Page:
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The Student News Site of Buckingham Browne & Nichols School

The Vanguard

The Student News Site of Buckingham Browne & Nichols School

The Vanguard

Oppenheimer: the man who destroyed the world

Photo Courtesy of Creative Commons
Photo Courtesy of Creative Commons

Julius Oppenheimer is just as troubled as one might expect a scientist developing an atomic bomb to be. A scene in the second half of his eponymous biopic where he tests the bomb brings his moral quandries to a head.

This test of the bomb is the test of Oppenheimer’s career. If it fails, Oppenheimer and his team will lose their jobs, two years’ worth of Uranium, and the competition against their German counterparts. But the consequences if the test succeeds may be scarier. A most insidious fact has haunted Oppenheimer for years: the bomb could turn the atmosphere to fire and destroy the entire world.

The bomb does explode, winning primitive awe from the scientists. And though the test doesn’t annihilate the world, it leaves the scientists with a devastating realization: they have just given humanity the tool to do so.

The splitting of an atom—a process Oppenheimer has utilized to build his atomic bomb—is mirrored in the events that unravel throughout his life. Just as an atom is split by a human action, but quickly moves beyond human control, Oppenheimer’s affair with a Communist Party associate Jean Tatlock, his brief membership in the Communist Party, and his disagreement with fellow scientist Edward Teller over the creation of the hydrogen bomb all spiral into uncontrollable events with disastrous consequences. Despondent after Oppenheimer’s rejection of her, Tatlock dies by suicide; Oppenheimer’s ties to the Communist Party allow the U.S. government to prosecute him; Teller testifies against Oppenheimer during the latter’s hearing.

Thus, Director Christopher Nolan links together Oppenheimer’s personal and professional lives by

demonstrating the relevance of scientific principles in Oppenheimer’s personal life.

In other words, Oppenheimer is just as complicated as the bomb he erects. While there are tests of the scientific kind in this film–physicists are constantly performing experiments to prove their theories–there are also those of the meta kind: is Oppenheimer a hero or a villain? Nolan tests the audience’s perception of this complex man.

It is possible to view Oppenheimer, the genius physicist, as a man who won plentiful admiration for ending the most catastrophic war in the world’s history. It is also possible to view Oppenheimer as a Communist traitor who propped up the Soviet Union and kickstarted the development of nuclear weaponry. But which interpretation better fits Oppenheimer?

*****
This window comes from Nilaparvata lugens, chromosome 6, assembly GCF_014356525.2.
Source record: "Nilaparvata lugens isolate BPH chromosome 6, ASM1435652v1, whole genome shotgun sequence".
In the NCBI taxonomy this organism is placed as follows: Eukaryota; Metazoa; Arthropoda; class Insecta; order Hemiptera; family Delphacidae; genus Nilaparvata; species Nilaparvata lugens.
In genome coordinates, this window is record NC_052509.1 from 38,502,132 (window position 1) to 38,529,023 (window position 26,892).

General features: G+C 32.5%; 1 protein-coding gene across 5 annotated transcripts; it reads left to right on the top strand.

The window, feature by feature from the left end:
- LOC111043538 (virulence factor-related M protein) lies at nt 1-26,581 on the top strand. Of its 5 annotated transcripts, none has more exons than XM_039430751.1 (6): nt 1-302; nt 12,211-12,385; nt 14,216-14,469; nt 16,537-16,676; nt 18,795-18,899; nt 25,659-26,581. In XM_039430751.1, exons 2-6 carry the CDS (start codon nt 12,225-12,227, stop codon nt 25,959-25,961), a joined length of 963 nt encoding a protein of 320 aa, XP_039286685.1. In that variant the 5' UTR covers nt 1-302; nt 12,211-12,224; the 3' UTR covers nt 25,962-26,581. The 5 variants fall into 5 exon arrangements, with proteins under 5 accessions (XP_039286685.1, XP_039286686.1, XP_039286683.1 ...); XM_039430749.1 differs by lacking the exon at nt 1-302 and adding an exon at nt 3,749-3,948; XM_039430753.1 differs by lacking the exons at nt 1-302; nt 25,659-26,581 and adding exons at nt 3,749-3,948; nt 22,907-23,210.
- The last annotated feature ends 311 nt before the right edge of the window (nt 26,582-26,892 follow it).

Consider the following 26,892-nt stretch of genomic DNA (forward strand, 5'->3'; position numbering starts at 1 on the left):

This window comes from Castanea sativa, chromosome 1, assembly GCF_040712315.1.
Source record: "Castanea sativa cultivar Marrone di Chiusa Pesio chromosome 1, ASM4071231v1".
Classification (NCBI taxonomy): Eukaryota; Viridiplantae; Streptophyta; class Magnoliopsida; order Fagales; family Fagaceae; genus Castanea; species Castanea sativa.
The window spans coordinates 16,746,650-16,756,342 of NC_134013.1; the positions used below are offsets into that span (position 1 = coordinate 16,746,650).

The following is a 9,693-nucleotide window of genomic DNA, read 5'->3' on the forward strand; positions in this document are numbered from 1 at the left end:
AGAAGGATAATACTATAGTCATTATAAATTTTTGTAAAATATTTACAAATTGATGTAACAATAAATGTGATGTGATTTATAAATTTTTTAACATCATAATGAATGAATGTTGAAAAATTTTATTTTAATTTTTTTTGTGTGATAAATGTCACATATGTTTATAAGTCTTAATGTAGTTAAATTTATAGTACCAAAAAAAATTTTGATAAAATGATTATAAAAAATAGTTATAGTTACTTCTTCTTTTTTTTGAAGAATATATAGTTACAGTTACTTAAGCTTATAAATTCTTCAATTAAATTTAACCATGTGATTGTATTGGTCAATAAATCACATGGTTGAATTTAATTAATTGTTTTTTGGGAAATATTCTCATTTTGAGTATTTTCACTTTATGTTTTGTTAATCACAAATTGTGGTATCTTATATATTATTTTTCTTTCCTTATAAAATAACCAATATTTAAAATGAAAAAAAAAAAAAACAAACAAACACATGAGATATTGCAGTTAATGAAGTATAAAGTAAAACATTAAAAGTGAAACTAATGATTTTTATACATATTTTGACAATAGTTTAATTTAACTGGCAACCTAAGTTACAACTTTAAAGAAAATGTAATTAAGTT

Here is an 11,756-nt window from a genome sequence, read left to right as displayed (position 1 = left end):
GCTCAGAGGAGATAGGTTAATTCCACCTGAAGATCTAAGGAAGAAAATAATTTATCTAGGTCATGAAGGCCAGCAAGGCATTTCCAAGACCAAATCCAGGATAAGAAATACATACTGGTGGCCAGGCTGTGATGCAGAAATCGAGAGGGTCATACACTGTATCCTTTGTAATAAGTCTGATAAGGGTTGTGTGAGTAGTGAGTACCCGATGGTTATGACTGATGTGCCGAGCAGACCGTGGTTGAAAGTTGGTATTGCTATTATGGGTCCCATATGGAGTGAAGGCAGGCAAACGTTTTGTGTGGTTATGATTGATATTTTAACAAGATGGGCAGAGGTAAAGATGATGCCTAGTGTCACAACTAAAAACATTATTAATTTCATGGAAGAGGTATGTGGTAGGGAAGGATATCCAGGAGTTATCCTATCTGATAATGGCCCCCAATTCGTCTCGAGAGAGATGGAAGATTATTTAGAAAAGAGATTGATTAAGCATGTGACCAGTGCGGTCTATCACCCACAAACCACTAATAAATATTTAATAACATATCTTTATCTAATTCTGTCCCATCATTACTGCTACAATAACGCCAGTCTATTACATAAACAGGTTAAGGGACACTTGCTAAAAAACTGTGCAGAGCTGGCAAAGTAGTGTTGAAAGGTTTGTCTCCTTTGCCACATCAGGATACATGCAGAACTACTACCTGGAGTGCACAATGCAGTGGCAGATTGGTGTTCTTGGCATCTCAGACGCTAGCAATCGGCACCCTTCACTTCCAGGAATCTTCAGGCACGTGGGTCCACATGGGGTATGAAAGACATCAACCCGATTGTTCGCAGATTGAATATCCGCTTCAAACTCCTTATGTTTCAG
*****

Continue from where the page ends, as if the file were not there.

The film does not shy away from his flaws. He cheats on his wife, attempts to poison his professor, and betrays a Communist Party associate to the U.S. government. But he is also a genius physicist fighting to, as he believes, save the world. Even without the film’s agenda to portray him positively, a viewer would likely still feel sympathetic to him.

Oppenheimer clearly objects to the use of the atomic bomb, despite spearheading its creation. While he admits to having many flaws and presents himself as guilty of having Communist ties, as the film progresses, it shows Oppenheimer to be a firm supporter of disarmament. Oppenheimer constantly stresses that he isn’t making the bomb because he wants to destroy other nations, but because he wants to prevent hostile nations such as Germany from developing it first. After the war ends, he staunchly opposes the creation of more powerful nuclear weaponry.

Knowing that the Cold War followed Oppenheimer’s public crucifixion makes his warning even more poignant. Had the U.S. government heeded his advice and not detonated the atomic bombs, perhaps the Soviet Union would not have felt it necessary to construct its own. Perhaps neither nation would have developed a hydrogen bomb.

Would the arms race still have happened had Oppenheimer not been ridiculed and silenced by the government? It seems fair to say it was the U.S. government officials who shut him down and his rivals who persecuted him that were actually the ones responsible for the arms race.

Unlike many other movie biopics, which focus on the struggles a single person faced throughout their lifetime, Oppenheimer covers a topical issue. While the Cold War may have ended long ago, tensions around the world have only been increasing in recent years. With the possibility of a 21st century Cold War between global superpowers, Russia, China, and the U.S., looming on the horizon, this movie is perfectly poised to draw attention to the destructive power these weapons hold. If we aren’t careful, Oppenheimer will become the one thing he never wanted to be: the man who destroyed the world.

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About the Contributor
Beckett Dubovik
Beckett Dubovik, Projects Editor
Hi! I’m Beckett the Projects editor for Volume 53 of the Vanguard! Designing the Current Topics and Double Truck spreads are only one of my favorite things to do. I also enjoy running, swimming, feeding my gerbils, and writing in my free time!

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